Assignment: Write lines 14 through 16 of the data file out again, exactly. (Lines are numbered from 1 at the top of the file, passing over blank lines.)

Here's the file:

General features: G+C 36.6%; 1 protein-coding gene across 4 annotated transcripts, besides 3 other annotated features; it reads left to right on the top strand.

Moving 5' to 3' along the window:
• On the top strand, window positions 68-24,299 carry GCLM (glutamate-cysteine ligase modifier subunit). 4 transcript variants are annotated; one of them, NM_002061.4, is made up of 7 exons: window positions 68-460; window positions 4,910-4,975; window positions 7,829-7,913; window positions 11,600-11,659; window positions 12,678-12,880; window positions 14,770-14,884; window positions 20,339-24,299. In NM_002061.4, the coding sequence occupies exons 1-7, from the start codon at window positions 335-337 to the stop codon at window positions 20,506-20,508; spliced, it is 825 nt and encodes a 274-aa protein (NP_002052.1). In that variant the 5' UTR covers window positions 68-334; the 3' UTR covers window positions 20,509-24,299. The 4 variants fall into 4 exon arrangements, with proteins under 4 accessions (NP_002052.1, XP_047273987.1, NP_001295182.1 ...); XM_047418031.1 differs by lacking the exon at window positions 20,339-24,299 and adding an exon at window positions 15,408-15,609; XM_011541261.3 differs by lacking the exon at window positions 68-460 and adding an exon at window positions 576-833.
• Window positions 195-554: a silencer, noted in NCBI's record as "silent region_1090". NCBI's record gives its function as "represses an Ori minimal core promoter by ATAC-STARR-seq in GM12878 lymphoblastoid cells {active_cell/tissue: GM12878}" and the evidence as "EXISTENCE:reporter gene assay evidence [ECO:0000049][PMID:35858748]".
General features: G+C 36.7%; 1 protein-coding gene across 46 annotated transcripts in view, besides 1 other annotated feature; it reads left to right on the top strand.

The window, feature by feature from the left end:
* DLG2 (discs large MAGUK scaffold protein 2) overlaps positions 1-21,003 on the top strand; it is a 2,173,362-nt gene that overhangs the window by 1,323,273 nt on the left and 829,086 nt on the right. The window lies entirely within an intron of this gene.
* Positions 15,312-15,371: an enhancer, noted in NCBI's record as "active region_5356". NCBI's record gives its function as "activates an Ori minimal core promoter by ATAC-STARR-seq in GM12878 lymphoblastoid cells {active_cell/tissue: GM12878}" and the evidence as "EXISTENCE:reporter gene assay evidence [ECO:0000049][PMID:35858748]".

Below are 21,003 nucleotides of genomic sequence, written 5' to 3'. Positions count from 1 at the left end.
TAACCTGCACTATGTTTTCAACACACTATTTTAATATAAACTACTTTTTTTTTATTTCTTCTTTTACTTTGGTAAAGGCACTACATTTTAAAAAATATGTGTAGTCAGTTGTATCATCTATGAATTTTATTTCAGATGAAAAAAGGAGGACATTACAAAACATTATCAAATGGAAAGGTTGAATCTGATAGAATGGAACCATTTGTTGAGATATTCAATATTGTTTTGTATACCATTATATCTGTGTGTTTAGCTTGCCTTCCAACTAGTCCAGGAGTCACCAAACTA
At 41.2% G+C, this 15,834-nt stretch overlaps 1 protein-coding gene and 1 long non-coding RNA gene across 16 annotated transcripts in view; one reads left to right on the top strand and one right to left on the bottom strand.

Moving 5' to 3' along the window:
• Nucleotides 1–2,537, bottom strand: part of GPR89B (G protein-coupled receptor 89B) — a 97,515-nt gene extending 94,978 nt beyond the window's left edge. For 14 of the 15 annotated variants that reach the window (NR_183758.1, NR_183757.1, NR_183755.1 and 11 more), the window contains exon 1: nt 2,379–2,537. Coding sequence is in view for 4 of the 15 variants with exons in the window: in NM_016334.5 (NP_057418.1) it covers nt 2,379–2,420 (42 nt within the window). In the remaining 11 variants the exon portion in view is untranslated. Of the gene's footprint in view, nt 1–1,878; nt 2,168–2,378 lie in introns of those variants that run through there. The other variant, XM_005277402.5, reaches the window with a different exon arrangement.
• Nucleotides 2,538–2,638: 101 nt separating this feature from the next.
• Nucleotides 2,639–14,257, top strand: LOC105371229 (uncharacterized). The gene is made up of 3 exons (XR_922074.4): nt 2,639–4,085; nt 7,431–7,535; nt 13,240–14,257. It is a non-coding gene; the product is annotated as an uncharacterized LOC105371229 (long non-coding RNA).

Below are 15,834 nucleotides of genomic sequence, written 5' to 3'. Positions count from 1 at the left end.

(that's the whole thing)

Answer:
• Nucleotides 2,538–2,638: 101 nt separating this feature from the next.
• Nucleotides 2,639–14,257, top strand: LOC105371229 (uncharacterized). The gene is made up of 3 exons (XR_922074.4): nt 2,639–4,085; nt 7,431–7,535; nt 13,240–14,257. It is a non-coding gene; the product is annotated as an uncharacterized LOC105371229 (long non-coding RNA).

Below are 15,834 nucleotides of genomic sequence, written 5' to 3'. Positions count from 1 at the left end.